Publication Year

1981

Keywords

Politics, water, policy, Redlands, urban planning, resources

Disciplines

Environmental Sciences | Geography | Political Science | Public Affairs, Public Policy and Public Administration | Urban Studies and Planning

Abstract

The history of the arid regions of the southwestern United States has been written in its water supplies. Throughout most of this area there is insufficient naturally-occurring water to support the present population level. The man-made water availability has allowed this increased population to prosper, radically changed the land values of the region and the pattern of settlement. Whether or not most of them realize it, the present large population is here because someone, or some group, took it upon themselves to supply sufficient water to an area to allow it to expand beyond the limits set by its natural supply. This is a highly political action, as the water must come from somewhere with sufficient or surplus supplies. Even defining sufficient or surplus has been a difficult task, so the history of the water supply of an area is unavoidably also a history of early governmental and private decisions regarding local water development and the exploitation of more distant water resources. "Because water has been the key to Western economy," notes historian Joseph Sax, "control of water resources has been in many ways the keystone of Western politics." Noting water's local importance, a long-time resident and historian of the region said, "No one can understand this country [Redlands and environs] without knowing at least the main outline of the water situation."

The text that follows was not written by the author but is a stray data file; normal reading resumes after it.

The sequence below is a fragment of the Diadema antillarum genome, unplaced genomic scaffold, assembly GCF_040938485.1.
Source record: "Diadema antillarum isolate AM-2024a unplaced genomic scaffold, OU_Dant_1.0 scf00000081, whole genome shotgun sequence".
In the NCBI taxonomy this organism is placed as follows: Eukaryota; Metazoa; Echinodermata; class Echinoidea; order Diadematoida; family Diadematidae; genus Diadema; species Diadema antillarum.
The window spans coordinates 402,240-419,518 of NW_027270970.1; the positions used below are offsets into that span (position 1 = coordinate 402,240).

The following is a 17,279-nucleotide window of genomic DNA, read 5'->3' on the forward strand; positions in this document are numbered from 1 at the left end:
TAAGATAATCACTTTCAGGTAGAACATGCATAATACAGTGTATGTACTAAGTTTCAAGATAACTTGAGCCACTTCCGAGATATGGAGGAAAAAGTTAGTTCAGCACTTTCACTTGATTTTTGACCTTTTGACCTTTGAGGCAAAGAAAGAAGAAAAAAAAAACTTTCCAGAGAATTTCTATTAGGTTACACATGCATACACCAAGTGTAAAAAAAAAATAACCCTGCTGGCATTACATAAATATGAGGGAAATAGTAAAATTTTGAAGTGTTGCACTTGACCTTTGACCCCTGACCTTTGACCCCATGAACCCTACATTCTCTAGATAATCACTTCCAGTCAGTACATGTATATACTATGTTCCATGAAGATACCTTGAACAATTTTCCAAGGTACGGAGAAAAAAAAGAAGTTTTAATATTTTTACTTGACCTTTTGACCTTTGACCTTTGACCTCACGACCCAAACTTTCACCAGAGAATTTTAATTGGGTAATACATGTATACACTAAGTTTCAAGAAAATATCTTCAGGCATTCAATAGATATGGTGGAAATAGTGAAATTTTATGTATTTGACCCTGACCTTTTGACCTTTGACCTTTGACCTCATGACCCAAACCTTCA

This paper is a case study of the development of water policy in Redlands, and will show that, until the recent past, water policy in Redlands was developed via an incremental process.

Department 1 Awarding Honors Status

Political Science

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